Kishore Biyani’s Future Group Ventures Into Grocery Delivery, Customers Can Now Order Via App

The grocery delivery space has seen many startups crash and burn, but a old hand is now throwing its hat into the ring.

The Future Group says it’s soon launching its grocery delivery service, which will allow customers to order groceries through its app. The grocery delivery service appears to be a part of Kishore Biyani’s Retail 3.0 initiative, through which the company wants to enable subscriber-only stores throughout India. Future Retail will deliver groceries to EasyDay members through its chain of EasyDay stores, and the app will be released in the coming weeks.

kishore biyani

“Fruits and vegetables are a great way to get customers frequently. They are daily products. We want the first mover advantage,” said Vinay Bhatia, CEO of group loyalty and analytics. And Future Group is clear on how it will have an advantage over other e-commerce players. “Delivering fresh fruits and vegetables from a central warehouse to customers’ house (which most ecommerce players do at present) is unimaginable,” he said.

Future Group will enter the grocery delivery vertical with something no grocery delivery startup in India has had — a ready supply of stores that already stock grocery products. Future Group will make its grocery delivery through its chain of 950 EasyDay stores across India. In contrast, other startups had chosen only to be middlemen in the grocery delivery space — companies like Ola Cafe, Grofers and PepperTap initially took orders from customers, sent delivery executives to other branded grocery stores, and made deliveries. 

That strategy had proven be to expensive and economically unviable, and had come spectacularly undone when a string of companies in the space had shut down or curtailed operations within a few months in 2016. In January 2016, Grofers had pulled back its operations from 9 cities; the same month, PepperTap had shut operations in 6 cities and fired 400 employees. Even bigger players had struggled — in March, Flipkart had shut down its grocery delivery service Nearby, and Ola had shut its grocery delivery play Ola Store. In the biggest blow to the sector, PepperTap, one of the best funded startups in the space, had shut down in April.

 

Since then, the remaining companies have been looking to rebuild and consolidate their operations. They’ve also changed their strategy — Grofers now has its own warehouses that stock grocery products from where it makes deliveries, as does BigBasket. But the Future Group could end up one-upping them both — instead of having central warehouses, it already has EasyDay stores which dot India’s cities. Customers who’ll order groceries from these stores will be located with 2.5 kilometers of each stores, and this could make deliveries simpler and possibly cheaper.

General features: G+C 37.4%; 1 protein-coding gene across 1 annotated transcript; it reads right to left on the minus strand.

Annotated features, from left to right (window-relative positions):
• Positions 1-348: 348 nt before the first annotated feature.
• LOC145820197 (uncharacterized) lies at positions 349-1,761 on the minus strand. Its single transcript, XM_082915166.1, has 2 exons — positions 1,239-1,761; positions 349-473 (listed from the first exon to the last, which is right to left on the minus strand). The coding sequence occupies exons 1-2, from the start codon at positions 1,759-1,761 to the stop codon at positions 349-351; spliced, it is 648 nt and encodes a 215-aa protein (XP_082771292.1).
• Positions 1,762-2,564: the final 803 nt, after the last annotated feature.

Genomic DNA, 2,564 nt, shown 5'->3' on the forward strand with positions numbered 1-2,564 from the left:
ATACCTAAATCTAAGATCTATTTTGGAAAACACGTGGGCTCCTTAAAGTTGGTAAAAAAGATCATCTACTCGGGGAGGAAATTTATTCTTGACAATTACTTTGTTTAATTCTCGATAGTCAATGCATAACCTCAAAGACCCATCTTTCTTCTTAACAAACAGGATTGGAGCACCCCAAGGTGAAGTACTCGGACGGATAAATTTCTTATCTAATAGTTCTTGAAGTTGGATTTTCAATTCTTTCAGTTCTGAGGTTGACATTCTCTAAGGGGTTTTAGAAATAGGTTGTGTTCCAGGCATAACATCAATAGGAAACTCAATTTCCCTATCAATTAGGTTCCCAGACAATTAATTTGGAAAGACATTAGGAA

Also, Future Group’s grocery play will already have customers who’re likely to be loyal — EasyDay will open these deliveries to customers who’ve paid an annual Rs. 999 fee to become members of these stores. These customers will likely order often from EasyDay, and are also less likely to stray away to other competitors. And groceries can be a jumping point for other, bigger purchases — if you’re ordering milk and eggs twice a week, you can also be persuaded to add bigger items, which EasyDay already stores, onto your order. Most importantly, the biggest e-commerce company in the world realizes the importance of having grocery stores on the ground — last year, Amazon purchased grocery chain WholeFoods for $11 billion, partly to give it an on-ground presence for its grocery delivery vertical. 

And EasyDay’s move into the online grocery delivery business might be coming at just the right time. Other startups, such as Grofers and BigBasket, have gotten Indians used to the idea of ordering groceries online by spending big money on promotions and discounts. EasyDay could ride on their coattails and steal away some of their market. If the Future Group can execute on its latest idea, and keep costs under check through its model of distributed EasyDay stores, it has a serious chance of making a mark in India’s rapidly changing grocery delivery market.

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